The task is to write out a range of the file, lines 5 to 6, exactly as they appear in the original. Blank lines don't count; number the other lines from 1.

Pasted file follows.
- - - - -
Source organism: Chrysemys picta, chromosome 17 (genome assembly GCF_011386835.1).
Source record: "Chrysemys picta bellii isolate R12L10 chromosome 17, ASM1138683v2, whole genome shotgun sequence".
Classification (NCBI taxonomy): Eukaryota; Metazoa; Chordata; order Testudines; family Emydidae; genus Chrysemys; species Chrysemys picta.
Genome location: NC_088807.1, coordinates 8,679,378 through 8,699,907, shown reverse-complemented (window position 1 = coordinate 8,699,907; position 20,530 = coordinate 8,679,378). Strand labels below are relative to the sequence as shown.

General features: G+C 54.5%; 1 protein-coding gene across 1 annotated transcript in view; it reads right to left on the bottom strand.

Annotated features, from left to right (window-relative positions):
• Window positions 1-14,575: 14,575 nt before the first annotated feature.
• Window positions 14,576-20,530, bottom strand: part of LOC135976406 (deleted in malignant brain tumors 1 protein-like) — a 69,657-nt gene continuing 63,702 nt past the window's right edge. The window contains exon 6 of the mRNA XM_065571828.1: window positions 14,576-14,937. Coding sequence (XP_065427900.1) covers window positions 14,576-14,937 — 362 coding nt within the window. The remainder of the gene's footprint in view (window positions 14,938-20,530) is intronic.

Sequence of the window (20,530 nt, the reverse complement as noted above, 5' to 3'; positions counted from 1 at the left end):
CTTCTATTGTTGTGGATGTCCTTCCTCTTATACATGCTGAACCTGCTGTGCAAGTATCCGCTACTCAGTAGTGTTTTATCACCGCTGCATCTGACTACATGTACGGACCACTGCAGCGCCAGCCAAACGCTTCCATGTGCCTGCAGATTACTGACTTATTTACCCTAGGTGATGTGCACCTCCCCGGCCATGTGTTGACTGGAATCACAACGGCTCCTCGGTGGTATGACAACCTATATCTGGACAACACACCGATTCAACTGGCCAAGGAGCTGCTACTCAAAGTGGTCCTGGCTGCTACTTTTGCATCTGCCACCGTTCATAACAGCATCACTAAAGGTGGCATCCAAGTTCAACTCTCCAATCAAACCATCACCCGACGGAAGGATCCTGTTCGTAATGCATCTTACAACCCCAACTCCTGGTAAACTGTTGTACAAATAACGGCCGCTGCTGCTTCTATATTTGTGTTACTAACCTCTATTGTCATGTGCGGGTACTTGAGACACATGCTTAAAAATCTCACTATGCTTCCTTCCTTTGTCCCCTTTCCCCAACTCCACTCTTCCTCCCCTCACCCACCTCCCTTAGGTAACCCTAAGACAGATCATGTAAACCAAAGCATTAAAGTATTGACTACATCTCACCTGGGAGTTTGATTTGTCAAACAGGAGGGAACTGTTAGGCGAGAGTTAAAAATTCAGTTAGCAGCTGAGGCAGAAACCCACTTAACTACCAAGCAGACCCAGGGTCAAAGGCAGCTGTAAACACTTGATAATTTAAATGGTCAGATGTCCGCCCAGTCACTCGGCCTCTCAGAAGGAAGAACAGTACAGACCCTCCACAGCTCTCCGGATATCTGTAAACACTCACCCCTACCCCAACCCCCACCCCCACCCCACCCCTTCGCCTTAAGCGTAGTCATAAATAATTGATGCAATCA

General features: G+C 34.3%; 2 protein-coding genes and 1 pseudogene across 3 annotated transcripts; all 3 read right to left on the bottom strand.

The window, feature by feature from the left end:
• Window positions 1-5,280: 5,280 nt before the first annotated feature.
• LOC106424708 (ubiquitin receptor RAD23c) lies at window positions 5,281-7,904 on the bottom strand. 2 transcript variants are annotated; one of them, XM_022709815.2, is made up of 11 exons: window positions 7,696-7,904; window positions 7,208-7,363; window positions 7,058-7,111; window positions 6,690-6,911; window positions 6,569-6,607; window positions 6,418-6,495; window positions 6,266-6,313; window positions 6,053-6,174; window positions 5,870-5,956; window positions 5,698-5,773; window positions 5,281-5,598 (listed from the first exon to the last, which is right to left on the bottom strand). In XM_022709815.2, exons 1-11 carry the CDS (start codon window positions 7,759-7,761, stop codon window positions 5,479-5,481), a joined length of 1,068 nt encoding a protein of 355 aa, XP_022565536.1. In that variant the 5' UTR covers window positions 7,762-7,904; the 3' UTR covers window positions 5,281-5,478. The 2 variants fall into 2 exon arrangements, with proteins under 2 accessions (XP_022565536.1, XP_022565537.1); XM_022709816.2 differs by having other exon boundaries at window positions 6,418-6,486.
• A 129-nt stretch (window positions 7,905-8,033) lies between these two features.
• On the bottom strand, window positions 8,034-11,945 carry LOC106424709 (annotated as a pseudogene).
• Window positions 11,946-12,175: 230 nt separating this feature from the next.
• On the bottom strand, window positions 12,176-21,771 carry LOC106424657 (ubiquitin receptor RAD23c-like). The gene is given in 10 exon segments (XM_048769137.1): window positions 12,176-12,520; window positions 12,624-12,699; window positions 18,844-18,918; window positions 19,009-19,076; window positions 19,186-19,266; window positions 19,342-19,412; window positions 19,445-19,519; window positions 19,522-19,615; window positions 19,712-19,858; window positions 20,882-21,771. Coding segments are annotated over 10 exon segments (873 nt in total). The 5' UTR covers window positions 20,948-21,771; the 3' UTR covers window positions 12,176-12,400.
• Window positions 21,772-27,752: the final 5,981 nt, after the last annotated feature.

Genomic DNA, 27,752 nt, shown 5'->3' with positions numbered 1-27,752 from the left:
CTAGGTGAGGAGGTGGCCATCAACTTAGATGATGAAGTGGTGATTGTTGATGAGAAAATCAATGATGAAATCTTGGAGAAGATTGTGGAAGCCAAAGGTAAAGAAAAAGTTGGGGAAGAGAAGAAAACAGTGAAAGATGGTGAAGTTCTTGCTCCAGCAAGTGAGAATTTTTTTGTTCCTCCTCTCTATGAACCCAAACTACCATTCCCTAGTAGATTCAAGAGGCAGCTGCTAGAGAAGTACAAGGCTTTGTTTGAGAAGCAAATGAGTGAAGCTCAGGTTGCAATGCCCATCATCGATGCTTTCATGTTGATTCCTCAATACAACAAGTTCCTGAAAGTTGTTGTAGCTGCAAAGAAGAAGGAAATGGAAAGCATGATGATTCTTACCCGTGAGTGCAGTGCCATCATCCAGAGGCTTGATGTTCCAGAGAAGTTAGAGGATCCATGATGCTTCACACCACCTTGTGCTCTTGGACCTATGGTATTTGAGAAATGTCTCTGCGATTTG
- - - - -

General features: G+C 54.5%; 1 protein-coding gene across 1 annotated transcript in view; it reads right to left on the bottom strand.

Annotated features, from left to right (window-relative positions):